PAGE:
Monday, October 7, 2013

Nightmare II: McGee's Hatter

For our second Stranger Nightmare, it's time to celebrate Mad Hatter Day (one day late -- because, you know, time can be funny in dreams) with a character spotlight on one of my personal favorite (creepy) incarnations of He Who Wears Big Hats. Without further adieu, I present to you the maniacal mechanical wonder, the Mad Hatter from the American McGee's Alice and Alice: Madness Returns games.

(Once again, beware the spoilers -- although really, if you haven't played the Alice games yet, you probably don't deserve a disclaimer.)

One of the most intriguing characters in McGee's twisted Wonderland, this Hatter (voiced by the deliciously demented-sounding Andrew Chaikin) is far from the travel-sized, gnome-like little man found in the John Tenniel illustrations that first accompanied the original novel by Lewis Carroll. According to a quote from an interview with Jay Brushwood, who worked as a 3D modeler/animator on the first game, research for the character design began with reading the books and browsing through Tenniel's works as well as other works based on the books and ended up somewhere between Tim Burton, Salvador Dali, and Spawn.

The result was a lanky green half-man, half-machine mongrel sporting spats and a stovepipe hat. The amount of detail that went into the design alone is -- teehee -- to die for; everything from the teacup-tipped cane, to the checkerboard pattern on the hat, to the clockwork gear sticking out of his back, is a wonderfully nightmarish twist on everything that was once familiar about the classic version of the character.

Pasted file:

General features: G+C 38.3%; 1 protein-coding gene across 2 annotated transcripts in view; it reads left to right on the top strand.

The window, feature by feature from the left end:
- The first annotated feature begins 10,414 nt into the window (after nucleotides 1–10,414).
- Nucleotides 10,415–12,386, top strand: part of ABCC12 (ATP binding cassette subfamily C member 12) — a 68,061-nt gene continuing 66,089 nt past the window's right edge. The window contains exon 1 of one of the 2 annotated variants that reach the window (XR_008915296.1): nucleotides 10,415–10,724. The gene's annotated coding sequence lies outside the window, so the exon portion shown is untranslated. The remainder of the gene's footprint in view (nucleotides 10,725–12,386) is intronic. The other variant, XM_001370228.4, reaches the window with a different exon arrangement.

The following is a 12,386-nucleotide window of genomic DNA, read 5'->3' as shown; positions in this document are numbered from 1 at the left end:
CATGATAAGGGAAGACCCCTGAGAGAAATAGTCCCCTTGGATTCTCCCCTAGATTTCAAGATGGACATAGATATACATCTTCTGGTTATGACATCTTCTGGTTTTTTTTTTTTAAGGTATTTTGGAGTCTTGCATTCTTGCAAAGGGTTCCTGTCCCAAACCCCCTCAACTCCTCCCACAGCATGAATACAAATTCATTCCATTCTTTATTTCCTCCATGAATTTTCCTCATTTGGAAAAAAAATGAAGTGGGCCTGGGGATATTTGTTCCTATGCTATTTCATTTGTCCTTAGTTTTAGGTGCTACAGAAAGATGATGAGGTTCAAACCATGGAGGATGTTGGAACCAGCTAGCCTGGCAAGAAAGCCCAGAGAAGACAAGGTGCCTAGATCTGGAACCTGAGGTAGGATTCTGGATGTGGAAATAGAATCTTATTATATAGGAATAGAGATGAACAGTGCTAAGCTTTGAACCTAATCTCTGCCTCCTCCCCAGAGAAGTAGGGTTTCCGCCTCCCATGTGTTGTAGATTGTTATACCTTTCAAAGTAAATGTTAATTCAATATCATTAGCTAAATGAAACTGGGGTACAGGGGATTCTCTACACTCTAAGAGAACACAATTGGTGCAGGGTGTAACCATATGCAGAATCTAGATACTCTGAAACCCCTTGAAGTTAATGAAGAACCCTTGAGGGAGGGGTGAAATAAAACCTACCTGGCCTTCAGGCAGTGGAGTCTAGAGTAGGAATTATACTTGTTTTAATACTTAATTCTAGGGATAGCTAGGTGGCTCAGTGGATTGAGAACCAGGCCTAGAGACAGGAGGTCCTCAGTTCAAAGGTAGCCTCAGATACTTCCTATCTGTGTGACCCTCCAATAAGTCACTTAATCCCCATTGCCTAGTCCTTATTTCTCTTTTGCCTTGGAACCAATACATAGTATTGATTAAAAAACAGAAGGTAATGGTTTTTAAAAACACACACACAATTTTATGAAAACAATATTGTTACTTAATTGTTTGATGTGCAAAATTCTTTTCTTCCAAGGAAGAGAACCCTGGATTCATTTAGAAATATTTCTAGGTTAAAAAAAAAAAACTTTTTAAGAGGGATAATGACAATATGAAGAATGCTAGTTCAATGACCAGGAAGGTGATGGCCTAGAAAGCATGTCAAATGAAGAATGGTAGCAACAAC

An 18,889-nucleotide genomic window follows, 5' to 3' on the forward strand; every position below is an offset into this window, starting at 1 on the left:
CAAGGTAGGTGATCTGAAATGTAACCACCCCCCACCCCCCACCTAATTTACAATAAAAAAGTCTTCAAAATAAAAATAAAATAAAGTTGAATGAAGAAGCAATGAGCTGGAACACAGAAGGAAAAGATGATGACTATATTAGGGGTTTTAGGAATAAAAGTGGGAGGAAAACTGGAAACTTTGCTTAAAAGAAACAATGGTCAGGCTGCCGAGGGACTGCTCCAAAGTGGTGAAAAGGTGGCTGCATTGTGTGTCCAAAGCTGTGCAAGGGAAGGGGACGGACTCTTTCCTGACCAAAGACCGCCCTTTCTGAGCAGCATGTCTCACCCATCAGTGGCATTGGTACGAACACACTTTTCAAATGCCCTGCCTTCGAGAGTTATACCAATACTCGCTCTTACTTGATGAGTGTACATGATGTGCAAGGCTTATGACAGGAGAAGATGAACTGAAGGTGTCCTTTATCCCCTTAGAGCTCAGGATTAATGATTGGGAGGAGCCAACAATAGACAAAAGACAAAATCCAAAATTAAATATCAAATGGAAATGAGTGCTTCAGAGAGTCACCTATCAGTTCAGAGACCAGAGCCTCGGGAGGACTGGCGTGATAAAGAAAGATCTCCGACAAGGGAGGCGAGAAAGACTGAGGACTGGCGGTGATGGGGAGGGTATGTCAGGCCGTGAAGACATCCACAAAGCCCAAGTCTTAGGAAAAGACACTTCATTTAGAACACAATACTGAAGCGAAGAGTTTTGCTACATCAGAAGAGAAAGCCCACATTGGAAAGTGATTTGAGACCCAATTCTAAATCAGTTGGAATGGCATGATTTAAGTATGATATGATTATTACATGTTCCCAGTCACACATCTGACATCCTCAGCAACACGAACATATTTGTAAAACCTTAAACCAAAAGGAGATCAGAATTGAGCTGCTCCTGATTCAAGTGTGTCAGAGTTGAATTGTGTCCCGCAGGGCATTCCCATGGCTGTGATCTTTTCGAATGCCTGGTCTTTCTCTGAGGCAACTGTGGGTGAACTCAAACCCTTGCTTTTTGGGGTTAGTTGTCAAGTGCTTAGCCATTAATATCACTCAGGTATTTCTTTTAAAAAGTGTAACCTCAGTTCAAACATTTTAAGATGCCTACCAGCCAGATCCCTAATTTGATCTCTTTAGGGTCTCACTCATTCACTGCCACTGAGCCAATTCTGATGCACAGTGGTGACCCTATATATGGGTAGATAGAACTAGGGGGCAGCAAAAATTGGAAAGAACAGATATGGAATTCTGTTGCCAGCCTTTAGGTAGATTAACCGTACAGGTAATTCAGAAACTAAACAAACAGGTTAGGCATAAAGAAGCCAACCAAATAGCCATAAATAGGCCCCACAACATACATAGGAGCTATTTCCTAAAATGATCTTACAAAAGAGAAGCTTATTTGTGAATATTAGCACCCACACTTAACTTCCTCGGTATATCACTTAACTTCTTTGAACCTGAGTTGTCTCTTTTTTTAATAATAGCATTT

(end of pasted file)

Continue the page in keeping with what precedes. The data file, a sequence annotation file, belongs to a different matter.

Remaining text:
His role in the series is equally fascinating. In the first game, he is largely portrayed (pun intended) as one of the villains of the story, a murderous madman grown to enormous proportions who, in his first (rather shocking) appearance in the game, ruthlessly squishes the White Rabbit beneath one of his oversized soles. He is eventually defeated by Alice in order to free the Dormouse and March Hare from his torturous experiments and to protect the rest of Wonderland from meeting similar fates.

However, it is also true that the Hatter is one of the characters responsible for saving Alice from the fire which took her family. During the "Smoke and Fire" sequence, he and the White Rabbit are the first characters to notice the danger; panicking, the White Rabbit cries out, "We must save Alice!" and the Hatter's screams of "Wake up, Alice! Wake up!" are in fact what finally rouse her in time to escape and survive.

When he returns in the sequel, his role changes yet again. Apparently back to his old self, he appears as a victim of the Dormouse's and Hare's cruel revenge. This time, he is rescued by Alice and proceeds to act as a strange sort of guide for a time, even scolding Alice in an oddly mentor-ish fashion for allowing Wonderland to get so out of control.

Victim or villain, friend or foe, this Hatter is as much a fantastic reinvention of an iconic character as he is a new, original being, and his presence alone could have made the series worth playing. (Luckily, the rest of the games are just as darkly, delightfully surreal.) Hats off to American McGee and Rogue Entertainment for giving gamers one of the best horror game characters ever to play with.

"Everything's a nail, is it, Miss Hammerhead? First it was your search, freighted with fear and fragmented memories. Now it's the train! Never time for tea. While your brains on holiday, we're ruined! Now we're all mad here and that's a good excuse for going to hell in a teapot, but not for forgetting what your senses saw. Forgetting is just forgetting, except when it's not. Then they call it something else. I'd like to forget what you did. I tried, but I can't." - the Mad Hatter, American McGee's Alice

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